In the year 2000, the US released a newly minted dollar coin for public circulation called the Sacagawea dollar, named after the Native American guide that crucially assisted the famous American explores Lewis and Clark. It’s colloquially known as the golden dollar, but it contains no actual gold.
Rather, the Sacagawea dollar gets its trademark golden color using a copper core clad by manganese brass (this also explains why the coin is relatively light). Of course, the face of the coin bears an artist’s interpretation of Sacagawea (no contemporary image of the real Sacagawea exists) and the opposite side of the coin has undergone several design changes over the years. However, several thousand coins were once minted with a very curious error.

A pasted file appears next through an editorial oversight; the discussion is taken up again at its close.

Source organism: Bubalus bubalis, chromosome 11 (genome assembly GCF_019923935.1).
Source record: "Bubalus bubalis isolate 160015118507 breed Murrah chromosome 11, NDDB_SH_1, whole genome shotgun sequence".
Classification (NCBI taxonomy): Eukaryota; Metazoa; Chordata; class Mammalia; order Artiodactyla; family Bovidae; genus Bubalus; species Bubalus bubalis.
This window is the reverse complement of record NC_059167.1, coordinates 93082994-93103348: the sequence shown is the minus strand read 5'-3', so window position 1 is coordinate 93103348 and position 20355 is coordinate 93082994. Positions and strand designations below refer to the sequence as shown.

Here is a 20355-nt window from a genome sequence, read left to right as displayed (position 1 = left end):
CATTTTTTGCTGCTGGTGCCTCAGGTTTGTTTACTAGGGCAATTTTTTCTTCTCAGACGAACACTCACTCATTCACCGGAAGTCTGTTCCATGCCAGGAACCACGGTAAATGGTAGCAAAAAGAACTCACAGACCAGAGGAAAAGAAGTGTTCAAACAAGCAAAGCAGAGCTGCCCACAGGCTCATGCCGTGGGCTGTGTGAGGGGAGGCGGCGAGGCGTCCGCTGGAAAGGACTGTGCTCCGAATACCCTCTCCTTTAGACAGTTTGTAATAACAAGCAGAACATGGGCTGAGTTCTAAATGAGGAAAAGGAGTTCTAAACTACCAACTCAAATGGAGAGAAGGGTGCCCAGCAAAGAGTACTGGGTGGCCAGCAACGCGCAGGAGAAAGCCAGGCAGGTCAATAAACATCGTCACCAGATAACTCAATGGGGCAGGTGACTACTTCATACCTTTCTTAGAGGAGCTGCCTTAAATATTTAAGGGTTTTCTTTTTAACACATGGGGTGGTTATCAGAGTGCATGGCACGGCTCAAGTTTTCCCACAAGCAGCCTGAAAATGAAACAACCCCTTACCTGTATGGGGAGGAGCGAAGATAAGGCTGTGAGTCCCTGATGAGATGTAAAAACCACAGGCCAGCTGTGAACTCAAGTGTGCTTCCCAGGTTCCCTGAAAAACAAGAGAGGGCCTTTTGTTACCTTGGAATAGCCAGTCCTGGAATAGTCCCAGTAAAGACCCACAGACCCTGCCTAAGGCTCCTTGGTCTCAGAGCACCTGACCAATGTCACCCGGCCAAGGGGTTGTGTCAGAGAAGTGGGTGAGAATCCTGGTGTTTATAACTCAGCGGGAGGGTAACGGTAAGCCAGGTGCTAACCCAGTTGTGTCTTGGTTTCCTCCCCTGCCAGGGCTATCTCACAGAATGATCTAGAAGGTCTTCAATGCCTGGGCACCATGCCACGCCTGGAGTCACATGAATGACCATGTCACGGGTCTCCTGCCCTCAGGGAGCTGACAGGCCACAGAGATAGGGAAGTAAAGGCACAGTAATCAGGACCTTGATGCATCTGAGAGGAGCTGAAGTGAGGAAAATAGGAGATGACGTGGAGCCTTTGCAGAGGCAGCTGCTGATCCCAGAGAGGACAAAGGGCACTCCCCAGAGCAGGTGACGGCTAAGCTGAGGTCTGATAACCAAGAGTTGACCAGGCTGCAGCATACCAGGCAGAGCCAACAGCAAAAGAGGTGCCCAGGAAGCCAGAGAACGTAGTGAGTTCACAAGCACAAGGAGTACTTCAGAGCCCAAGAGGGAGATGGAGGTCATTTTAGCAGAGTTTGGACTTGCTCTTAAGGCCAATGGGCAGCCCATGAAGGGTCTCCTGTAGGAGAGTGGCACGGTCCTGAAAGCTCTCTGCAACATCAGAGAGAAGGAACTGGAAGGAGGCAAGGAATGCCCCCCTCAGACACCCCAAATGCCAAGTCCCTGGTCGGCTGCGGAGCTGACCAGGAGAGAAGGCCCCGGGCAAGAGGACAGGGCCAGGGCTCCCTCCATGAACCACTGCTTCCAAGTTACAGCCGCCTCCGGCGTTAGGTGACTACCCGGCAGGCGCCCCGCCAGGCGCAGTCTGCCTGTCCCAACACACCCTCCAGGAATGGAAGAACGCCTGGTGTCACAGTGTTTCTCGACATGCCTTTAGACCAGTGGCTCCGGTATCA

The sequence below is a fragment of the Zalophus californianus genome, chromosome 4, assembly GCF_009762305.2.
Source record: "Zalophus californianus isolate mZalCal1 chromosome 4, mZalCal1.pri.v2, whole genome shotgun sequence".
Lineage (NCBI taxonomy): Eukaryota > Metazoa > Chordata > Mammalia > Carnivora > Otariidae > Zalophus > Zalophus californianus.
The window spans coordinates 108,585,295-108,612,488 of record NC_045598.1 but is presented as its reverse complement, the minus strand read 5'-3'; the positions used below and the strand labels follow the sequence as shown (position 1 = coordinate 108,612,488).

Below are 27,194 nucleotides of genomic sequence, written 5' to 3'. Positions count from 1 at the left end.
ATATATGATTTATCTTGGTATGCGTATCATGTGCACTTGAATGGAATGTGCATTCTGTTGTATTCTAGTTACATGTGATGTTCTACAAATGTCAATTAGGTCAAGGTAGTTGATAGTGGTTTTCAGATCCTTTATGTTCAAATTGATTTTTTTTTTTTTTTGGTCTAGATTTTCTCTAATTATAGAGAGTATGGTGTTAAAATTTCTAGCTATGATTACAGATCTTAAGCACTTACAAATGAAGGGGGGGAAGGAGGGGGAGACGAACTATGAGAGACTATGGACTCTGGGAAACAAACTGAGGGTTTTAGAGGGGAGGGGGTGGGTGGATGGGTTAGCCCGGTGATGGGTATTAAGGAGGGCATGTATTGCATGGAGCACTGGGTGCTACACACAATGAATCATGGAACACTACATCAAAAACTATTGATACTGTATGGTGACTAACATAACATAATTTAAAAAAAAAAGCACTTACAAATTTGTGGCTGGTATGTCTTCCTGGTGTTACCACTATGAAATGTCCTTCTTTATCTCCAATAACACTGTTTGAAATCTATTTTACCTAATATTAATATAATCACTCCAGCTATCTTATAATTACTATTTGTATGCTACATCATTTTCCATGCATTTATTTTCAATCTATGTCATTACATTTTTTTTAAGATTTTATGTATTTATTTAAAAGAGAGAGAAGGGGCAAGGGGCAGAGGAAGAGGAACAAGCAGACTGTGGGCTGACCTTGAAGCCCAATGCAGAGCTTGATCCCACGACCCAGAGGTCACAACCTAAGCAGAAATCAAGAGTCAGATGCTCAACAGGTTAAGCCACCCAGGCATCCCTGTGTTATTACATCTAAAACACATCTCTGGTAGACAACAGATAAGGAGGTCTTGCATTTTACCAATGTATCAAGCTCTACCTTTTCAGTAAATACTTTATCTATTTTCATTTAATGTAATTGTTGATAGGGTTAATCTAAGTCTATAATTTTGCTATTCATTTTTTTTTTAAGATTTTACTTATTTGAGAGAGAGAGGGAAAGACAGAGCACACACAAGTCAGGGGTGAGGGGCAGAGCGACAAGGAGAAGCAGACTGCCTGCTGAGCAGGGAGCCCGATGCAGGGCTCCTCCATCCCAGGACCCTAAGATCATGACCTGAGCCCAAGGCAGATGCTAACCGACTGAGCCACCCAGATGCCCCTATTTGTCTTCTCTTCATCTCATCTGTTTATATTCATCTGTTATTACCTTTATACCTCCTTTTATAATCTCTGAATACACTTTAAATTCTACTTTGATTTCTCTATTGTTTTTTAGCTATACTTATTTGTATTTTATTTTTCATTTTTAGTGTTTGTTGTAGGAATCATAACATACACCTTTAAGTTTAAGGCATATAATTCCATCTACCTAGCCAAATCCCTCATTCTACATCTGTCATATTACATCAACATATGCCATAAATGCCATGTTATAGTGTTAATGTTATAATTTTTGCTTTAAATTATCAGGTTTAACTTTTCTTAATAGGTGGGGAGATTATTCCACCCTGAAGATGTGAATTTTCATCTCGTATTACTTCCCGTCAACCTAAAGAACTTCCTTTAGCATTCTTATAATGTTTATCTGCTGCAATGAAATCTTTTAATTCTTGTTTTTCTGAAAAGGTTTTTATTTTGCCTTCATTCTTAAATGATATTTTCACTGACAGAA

Shortly after the Sacagawea coin was released to the public, a small batch was discovered in a bank in Arkansas with a major design error. Instead of Sacagawea’s portrait, the coins were mistakenly minted with the same design as the US state quarter and featured George Washington instead.
Such an error was not unheard of at the time. Coins mistakenly minted with the wrong design are known as “mule coins” in the field of numismatics and are highly sought after.
The faulty coins were traced back to the Philadelphia mint where they were immediately impounded to keep them out of circulation. The coins that did manage to reach circulation are considered very valuable and have sold for as much as $200,000 apiece.
That’s a large sum for a non-gold coin!